The SmarK Rant for Tales from the Territories S1E1: “Memphis: Where Wrestling Was Real”
Man, this show is getting almost ZERO attention. Probably because it’s not hot button stuff like Dark Side was. So let’s give it a look and maybe show it some love! Plus, you know, MEMPHIS.
For those keeping track, we don’t get Vice in Canada, so this airs on Crave TV, which is basically the Canadian low rent HBO Max.
Hosted by a roundtable of Memphis legends.
Jeff Jarrett introduces the idea of the territory days, when wrestling was more of a sport. And Jerry Jarrett had a sign in his office that said “Personal Issues Draw Money”. Well Tony Khan is certainly trying to pay attention to that.
So the actual promotion was the Continental Wrestling Association, but the entire Kentucky/Tennessee territory was just known as Memphis. We get some cool shots of baby Scott Hall and baby Undertaker from the 80s there.
“Wrestlers v. Fans”
Next up, a discussion of “marks” who get too involved in the show. Jimmy Hart tells the story of Jerry Lawler’s aunt watching over them, and Jimmy doing a job in a six-man match, only to be shot in the ass by a fan’s blow dart while being hauled to the back by Dream Machine. So Lawler’s aunt takes him to the hospital for a tetanus shot, which he didn’t want because of the cost, and then he swore never to leave the ring over someone’s shoulder again.
Jerry Lawler talks about fans doing run-ins in Louisville, and how they’d take the guy to the back and beat the hell out of him until the police got there. And then they’d get to go home. Jimmy relates a story about getting kicked by a guy’s cowboy boot at ringside during a match, and then meeting the guy in the backstage area afterwards. The guy bragged about doing the deed, so Lawler punched him out and they ran for the car.
Next up, Lawler relates the story of meeting a guy in the parking lot who was just standing there with a brick, and he told the guy “Swear to god if you throw that brick at my car I will run you over dead”, and then the guy threw the brick! So Lawler hit the gas, but the guy had already cut his tires. Smart dude.
“Eye For An Eye”
Jerry Jarrett relates the story of dealing with Mario Galento, who tried to take over the territory from Roy Welch by going behind Jarrett’s back with stories about Jerry betraying Roy. So Jerry Jarrett and Jerry Lawler are having a match in the Mid-South Coliseum and Jarrett gets knocked out by what he thinks is a foreign object from manager Sam Bass, but he goes down for real and realizes that it’s Galento who’s now in the ring and apparently shooting on him. Apparently the plan was to humiliate Jarrett by beating him on TV and ruining his drawing power. So Jarrett goes all Kill Bill (Volume 2) on him and apparently PULLS OUT HIS EYEBALL?!? And then Lawler helps Jarrett to fight off the crazed Galento, who is now blinded, and the two of them steal a nightstick of some kind from Galento and beat on him with that. On live TV! And then Galento got taken to the hospital with 200 stitches in his head, and we get a shot of what his face looked like afterwards. Then a few weeks later, Lawler is working a TV squash in Mississippi with a nobody, at which point Mario Galento comes into the ring with a razor and threatens Lawler, so Jerry throws a chair at him and runs back to the dressing room. Jimmy Valiant was waiting, with a gun, and the sheriff of the town was sitting front row and arrested all three guys.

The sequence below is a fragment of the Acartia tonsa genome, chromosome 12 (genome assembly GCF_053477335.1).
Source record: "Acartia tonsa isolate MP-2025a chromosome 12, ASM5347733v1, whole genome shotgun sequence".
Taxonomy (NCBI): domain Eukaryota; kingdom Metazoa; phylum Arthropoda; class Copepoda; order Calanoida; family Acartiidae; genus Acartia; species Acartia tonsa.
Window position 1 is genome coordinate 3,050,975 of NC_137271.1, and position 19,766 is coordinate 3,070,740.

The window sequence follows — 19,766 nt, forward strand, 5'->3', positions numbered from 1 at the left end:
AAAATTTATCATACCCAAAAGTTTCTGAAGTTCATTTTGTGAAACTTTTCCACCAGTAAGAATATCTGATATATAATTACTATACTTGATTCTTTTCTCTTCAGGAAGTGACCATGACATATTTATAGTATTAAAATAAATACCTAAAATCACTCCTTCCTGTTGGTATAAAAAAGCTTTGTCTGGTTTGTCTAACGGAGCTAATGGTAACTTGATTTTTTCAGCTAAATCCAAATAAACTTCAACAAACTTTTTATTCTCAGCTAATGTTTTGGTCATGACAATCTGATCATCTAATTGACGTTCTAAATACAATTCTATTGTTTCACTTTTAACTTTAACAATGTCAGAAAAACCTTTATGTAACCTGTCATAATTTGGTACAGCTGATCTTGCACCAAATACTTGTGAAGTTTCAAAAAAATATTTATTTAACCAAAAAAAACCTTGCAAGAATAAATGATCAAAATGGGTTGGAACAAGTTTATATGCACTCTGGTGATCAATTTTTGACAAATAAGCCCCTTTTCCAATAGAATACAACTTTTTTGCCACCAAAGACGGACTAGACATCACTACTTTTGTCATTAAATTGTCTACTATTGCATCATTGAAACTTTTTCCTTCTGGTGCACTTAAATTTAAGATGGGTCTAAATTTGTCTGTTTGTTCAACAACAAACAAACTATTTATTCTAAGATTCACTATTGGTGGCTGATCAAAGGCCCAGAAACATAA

Come on, that story is so crazy it can’t possibly be true.
Anyway, let’s talk Eddie Gilbert and the parking lot. The guys talk about how you need a good angle to draw money, and we get the famous footage of Eddie running Jerry Lawler over with his car. But then there’s Jos LeDuc….
“Crossing the Line”
Lawler introduces LeDuc and we get footage of him doing the big feats of strength like Ken Patera and Mark Henry used to do. Lawler then tells a story about working with LeDuc and offering to get thrown onto a table at ringside, but then we get footage of him grabbing the top rope in a panic mid-move, as he lands on the side of the table and ruptures a muscle in his leg. And then Jerry Jarrett comes out and tells him to stay down because the bump looked too good. Lawler: “No problem.”
Next up, an angle where LeDuc goes on TV and cuts his own arm with his axe (complete with footage!) in order to show how tough he was, which drew some calls from fans.